capsule review

Casio QV-R62

At a Glance
  • Casio QV-R62

Casio QV-R62
Photograph: Rick Rizner

Casio's QV-R62 has plenty of features in a petite package. This 6-megapixel camera, only slightly thicker than a deck of cards, fits easily in your pocket; in fact, several times it was so unnoticeable in my pocket that I thought it had slipped out.

Its 2-inch LCD--spacious for a small camera--occupies most of the rear side. The big display is well lit and easy to view in all but the strongest sunlight. Even in such conditions, however, framing photos and reviewing shots was still possible.

If you're interested in taking only basic snapshots, the QV-R62 is simple to use. If you want to go beyond that and access some of this camera's more advanced features, though, it gets a little trickier. The unit's small size means that it's short on buttons. Via the buttons you can review photos, turn the flash on and off, and change the focus option (from Auto Focus to Infinity or Manual Focus); all other features are in the menus, which, though easy to read, can be deeply layered. The option for changing the white balance, for example, requires scrolling through two menu screens, while toggling the digital zoom requires accessing an item buried in the third menu screen. Activating the self-timer, changing the shutter speed or exposure, and changing image resolution are also deep in the menus.

The on-camera buttons are small and can be difficult to operate, especially if you have bulky (or gloved) fingers. On several occasions, we had to press twice to turn the camera on or off; we eventually found it easier to use a fingernail to access the tiny power button.

The QV-R62 offers standard 3X optical zoom and 4X digital zoom; the hurdle between the two formats is apparent, as the camera hesitates slightly. The zoom feature itself is somewhat shaky, and we found setting it to the precise distance we wanted difficult. A continuous shooting function lets you take up to three photos in 1 second. Shutter lag time was minimal.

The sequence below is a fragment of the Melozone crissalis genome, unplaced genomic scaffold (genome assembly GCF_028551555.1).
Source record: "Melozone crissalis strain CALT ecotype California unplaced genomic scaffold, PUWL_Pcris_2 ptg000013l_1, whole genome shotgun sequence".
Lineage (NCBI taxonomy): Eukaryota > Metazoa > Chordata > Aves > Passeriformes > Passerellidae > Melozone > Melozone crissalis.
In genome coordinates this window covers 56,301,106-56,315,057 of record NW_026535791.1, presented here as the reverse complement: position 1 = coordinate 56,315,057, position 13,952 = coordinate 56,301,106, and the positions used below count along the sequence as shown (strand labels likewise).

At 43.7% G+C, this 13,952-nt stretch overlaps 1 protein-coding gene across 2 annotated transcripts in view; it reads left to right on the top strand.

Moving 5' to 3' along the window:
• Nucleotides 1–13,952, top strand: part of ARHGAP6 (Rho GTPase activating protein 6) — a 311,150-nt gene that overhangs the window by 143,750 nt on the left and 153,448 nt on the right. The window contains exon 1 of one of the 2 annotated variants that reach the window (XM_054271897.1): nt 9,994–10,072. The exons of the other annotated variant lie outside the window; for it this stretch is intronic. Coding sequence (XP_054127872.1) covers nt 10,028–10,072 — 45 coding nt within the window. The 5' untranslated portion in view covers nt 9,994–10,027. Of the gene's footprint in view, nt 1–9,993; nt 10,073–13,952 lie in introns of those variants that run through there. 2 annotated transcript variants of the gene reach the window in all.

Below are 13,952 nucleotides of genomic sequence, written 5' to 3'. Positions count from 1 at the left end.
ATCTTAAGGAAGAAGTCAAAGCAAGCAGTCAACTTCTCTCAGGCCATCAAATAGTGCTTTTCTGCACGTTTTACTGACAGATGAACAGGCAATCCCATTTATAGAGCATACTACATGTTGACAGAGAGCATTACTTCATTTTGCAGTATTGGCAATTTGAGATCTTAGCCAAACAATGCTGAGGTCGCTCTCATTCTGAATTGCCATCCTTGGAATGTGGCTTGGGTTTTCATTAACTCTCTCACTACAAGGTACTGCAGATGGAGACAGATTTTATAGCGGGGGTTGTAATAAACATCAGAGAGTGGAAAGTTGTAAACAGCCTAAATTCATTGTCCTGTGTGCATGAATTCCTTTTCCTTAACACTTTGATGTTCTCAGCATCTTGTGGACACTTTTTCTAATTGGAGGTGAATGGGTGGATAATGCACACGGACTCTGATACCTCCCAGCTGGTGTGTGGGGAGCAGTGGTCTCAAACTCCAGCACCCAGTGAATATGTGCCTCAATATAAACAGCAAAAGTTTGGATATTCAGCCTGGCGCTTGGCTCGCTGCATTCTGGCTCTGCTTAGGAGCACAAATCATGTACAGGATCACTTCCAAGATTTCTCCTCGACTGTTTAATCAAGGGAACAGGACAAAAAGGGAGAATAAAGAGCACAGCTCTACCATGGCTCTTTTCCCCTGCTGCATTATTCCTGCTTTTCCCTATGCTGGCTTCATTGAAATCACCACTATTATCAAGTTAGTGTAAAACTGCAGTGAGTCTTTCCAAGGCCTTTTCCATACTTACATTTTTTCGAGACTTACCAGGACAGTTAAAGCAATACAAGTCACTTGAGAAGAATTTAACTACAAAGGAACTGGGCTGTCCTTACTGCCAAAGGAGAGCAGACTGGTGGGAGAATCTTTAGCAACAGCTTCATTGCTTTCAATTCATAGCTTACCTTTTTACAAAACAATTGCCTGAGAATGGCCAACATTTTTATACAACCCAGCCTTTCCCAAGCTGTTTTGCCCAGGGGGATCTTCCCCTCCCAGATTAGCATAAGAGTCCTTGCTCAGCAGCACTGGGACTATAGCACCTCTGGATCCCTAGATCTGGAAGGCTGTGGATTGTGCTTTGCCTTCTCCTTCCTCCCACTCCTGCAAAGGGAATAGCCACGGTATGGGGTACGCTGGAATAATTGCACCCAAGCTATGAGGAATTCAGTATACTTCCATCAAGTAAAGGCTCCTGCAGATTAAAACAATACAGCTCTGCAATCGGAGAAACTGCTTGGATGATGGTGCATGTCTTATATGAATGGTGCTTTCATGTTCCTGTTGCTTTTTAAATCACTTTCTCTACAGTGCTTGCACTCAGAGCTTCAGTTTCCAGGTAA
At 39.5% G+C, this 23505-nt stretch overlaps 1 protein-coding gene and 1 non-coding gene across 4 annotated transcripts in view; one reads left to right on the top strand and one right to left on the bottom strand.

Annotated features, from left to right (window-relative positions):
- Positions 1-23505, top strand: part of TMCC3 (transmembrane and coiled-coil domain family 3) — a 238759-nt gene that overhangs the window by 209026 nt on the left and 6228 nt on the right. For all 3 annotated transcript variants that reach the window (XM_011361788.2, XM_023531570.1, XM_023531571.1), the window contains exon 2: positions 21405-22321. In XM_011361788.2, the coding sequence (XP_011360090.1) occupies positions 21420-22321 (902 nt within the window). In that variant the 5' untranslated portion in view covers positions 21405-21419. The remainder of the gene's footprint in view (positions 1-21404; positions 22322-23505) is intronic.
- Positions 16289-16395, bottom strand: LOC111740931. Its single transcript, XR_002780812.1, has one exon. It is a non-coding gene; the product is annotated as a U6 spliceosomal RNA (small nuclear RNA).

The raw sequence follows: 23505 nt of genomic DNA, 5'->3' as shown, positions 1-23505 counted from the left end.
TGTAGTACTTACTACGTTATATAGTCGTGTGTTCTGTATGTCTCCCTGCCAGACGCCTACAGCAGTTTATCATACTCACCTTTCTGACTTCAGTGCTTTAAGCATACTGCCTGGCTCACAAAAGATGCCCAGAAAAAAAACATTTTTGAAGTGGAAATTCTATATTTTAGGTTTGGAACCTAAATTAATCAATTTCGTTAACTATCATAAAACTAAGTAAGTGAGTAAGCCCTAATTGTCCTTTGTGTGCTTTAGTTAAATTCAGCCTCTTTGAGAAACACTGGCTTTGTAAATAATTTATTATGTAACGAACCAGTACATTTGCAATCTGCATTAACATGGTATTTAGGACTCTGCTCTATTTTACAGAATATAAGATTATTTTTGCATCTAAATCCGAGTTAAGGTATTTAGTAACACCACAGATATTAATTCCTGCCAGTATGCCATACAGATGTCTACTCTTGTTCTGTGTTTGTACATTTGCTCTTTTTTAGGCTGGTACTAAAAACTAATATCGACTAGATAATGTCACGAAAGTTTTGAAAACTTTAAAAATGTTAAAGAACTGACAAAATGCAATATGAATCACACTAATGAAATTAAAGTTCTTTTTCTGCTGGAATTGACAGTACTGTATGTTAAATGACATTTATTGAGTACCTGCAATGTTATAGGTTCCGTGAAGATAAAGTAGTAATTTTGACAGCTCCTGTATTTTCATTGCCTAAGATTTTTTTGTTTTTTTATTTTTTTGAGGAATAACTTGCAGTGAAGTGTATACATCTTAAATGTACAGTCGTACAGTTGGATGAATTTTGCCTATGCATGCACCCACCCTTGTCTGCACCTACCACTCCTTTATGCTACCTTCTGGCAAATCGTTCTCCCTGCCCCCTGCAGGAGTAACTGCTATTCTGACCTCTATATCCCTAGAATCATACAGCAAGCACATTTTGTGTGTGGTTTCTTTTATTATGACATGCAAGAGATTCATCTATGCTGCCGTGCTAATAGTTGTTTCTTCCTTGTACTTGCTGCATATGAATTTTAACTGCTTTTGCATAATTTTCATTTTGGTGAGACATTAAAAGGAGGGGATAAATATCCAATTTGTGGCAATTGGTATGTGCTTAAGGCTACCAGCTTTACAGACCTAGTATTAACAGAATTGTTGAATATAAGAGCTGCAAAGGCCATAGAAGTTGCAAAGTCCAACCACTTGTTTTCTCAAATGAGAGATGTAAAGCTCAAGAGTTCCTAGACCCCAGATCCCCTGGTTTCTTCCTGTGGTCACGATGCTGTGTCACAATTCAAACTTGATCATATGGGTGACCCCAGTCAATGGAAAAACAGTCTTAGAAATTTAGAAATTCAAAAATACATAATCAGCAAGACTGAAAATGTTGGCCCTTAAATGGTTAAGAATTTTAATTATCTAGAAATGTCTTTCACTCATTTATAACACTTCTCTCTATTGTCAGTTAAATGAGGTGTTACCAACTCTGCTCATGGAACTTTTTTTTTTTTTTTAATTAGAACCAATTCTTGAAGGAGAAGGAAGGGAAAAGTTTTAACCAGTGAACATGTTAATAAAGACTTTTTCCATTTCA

We gave the QV-R62's image quality and battery life each a score of Fair in our tests. Photos taken with the camera's default automatic settings produced varied results. Overall sharpness was a little below what we've seen from other 6-megapixel cameras, as we noticed some softness in our 8-by-10 prints. Our still-life photo was underexposed, while our flash portrait was overexposed. Our outdoor San Francisco Bay scene was just about right. We noted a faint purple cast to a white background, and we saw visible noise--typically speckling in dark, solid colors.

Running on two AA batteries, the QV-R32 lasted just 73 minutes, or 135 shots.

The included software, Casio's Photo Loader 2.2 (for transferring photos to your PC) and PhotoHands (an editing application), is rudimentary and unintuitive. PhotoHands offers basic quick fixes but lacks desirable extras, like an easy way to crop photos.

Still, the QV-R62 provides plenty of features for an average photographer. It supplies 23 scene modes to help set up your shots, including a mode that lets you combine two shots into one, so you can, for example, shoot the background and then snap some people to place in front of the background. Also included is a manual white-balance option, in addition to the usual list of presets.

This compact camera won't weigh down your pockets, and it's easy to use. It lags in image quality and battery life, however.

Casio QV-R62


6.0 megapixels, 2816 by 2112 maximum resolution, 39mm to 117mm focal range (35mm equivalent), f2.8 to f4.8 maximum aperture range, shutter speeds from 4 seconds to 1/2000 second, optical and LCD viewfinders, USB connection, 9.7 MB internal flash memory plus SD Card slot, two AA batteries, 10 ounces with batteries, Casio Photo Loader and Photo Hands software. One-year parts and labor warranty; 13-hour weekday, 8-hour weekend toll-free support.
$400
www.casio.com

Liane Cassavoy

This story, "Casio QV-R62" was originally published by PCWorld.

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At a Glance
  • Casio QV-R62

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